The second was a “bit o wood, holes drilled and a blob of blu tack around each hole”. This allowed me to heatshrink several keys at a time when I reached the heatshrinking stage.

…ali in a row.

Now my keycaps were ready, and all carefully bent and tested to make sure I had a good fit, the next challenge was to make sure the keyboard frame was held at the right height. If this step failed (And it had failed several times when I was using the interposer PCB) then the case wouldn’t fit properly.

Thankfully I had a “clever” idea, and simply soldered back in four of the OG switches on the four corners of the keyboard. (Conveniently there were even 2 “unused” spots next to the arrow keys, which helped secure the lower half of the keyboard without blocking any “in use” key spots.)

You can see the black OK keys in the corners.

Once those four were in (only soldered by one leg each) I was able to quickly solder in all the rest of the keys in a short time. Once the new keys were in, I desoldered the four OG keys and soldered in the remaining two keys. Everything looked good, but the test was always whether it actually worked or not.

They’re all in. Yes, there are “spaces” for non existent keys. Some are for stabilisers, some are just unused.

Apprehensively I turned on the system, with my Gotek connected with a virtual disk of Adventure games slotted in.

It asked me to hit a letter to choose a game. I pressed the “a” key, and as hoped, Zork loaded! Even better yet, I was able to then type “open letterbox” followed by “the quick brown fox jumps over the lazy dog”. It worked! All the keys worked!

Typey Typey Workey Workey

I was overjoyed!

I still need to print out the stem adapters so I can use the original keys. For now I have “borrowed” keys from a mechanical keyboard and stuck them on as a “temporary” solution.

I did this so I’d HAVE to fix the keycaps 😀

TRS / 80 Color Computer Disk Drive

The CoCos have been pretty reliable. It took me a few goes to be able to reliably load software off “tape” to it. (I had made up my own adapter to go from the Tape input to a 3½mm jack so I could use an old mobile phone as a “tape drive”.)

Someone on the CoCo discord suggested I look at DriveWire, which turns out to be a clever piece of software that uses your computer as a “virtual” disk drive with the CoCo. The cable was easy to make, and I had “real” serial ports on my PC to make everything easier.

Linux has made things a smidge more complicated but I’ve worked around most of the issues

DriveWire adapter to the left. Tape adapter to the right.

So far I have played a handful of games. The only painful part is that I have to load the DriveWire software each time I want to play a game, and that takes nearly a minute each time. Not unbearable (hey, I grew up using a Commodore 64 after all) but not exactly “snappy”.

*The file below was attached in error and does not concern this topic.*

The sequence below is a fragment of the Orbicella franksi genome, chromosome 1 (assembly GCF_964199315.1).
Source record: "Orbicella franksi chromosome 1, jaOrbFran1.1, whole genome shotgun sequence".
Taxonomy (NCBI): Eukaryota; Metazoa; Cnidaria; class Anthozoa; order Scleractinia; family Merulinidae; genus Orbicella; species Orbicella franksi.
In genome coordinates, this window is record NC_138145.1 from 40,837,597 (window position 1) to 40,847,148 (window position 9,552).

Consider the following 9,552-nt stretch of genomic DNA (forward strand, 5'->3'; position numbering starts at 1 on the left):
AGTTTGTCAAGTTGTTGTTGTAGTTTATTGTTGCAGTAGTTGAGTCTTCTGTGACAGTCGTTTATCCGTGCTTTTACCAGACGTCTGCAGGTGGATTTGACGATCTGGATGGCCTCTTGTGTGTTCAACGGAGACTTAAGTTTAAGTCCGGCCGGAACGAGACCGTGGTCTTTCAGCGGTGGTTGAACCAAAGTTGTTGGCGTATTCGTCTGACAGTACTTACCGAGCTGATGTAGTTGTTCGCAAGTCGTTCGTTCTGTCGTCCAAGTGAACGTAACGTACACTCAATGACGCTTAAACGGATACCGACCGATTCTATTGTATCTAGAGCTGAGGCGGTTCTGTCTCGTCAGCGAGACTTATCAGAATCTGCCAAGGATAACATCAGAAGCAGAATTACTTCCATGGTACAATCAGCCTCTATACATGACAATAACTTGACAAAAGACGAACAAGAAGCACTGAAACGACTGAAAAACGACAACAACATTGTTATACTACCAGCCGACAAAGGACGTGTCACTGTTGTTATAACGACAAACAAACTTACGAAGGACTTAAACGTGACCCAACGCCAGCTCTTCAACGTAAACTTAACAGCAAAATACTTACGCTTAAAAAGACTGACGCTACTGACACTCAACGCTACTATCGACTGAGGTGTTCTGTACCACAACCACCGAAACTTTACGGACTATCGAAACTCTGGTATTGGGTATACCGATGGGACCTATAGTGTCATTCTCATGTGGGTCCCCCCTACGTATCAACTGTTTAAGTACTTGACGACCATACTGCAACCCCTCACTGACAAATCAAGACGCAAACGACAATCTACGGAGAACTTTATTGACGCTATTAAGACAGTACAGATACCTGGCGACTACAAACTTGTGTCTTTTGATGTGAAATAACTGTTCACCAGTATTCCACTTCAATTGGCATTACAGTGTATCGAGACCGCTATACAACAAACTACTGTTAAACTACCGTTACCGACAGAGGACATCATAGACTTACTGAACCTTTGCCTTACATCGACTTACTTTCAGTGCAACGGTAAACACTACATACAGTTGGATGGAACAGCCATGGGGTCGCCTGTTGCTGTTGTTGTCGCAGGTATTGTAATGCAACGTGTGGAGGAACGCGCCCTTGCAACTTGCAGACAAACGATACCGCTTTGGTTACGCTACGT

I plan to get DriveWire on a ROM eventually, as well as I have a CoCoSDC on order.

Mega-But was always used to advertise the CoCo. It was like a game from another universe to me as a kid.

TI 99/4a Power Supply

I finally got all the components to make up the power supply boards. These are drop in replacements for the existing internal power board. This ended up being a very easy project with only a handful of components. 12 in total including the power connector. I was able to source everything new except the power switch which I salvaged off the original motherboard.

I failed to take a single picture of the board before I installed it.

I very gingerly and carefully tested at every step. No shorts to ground. OK, power up the board without plugging it in and check voltages are all OK.

Once I couldn’t find anything else to test I reassembled the TI 99/4a and plugged it in and it worked first go! I was pretty happy, to be honest.

Black and White. You can see the original PSU in the background.

Next up I copied the silhouette of the original power supply socket onto some tin and carefully used my nibbler to cut around the edges to get an nice neat piece to fill the hole where the original sat. It looked really nice, so I carefully drilled a hole for the new PSU connector to come out. Stepping up slowly in drill sizes, I was up to the second last drill bit, when it “bit into” the metal, wrenched it from the pliers I was using to hold it, and promptly munched a great big jagged hole.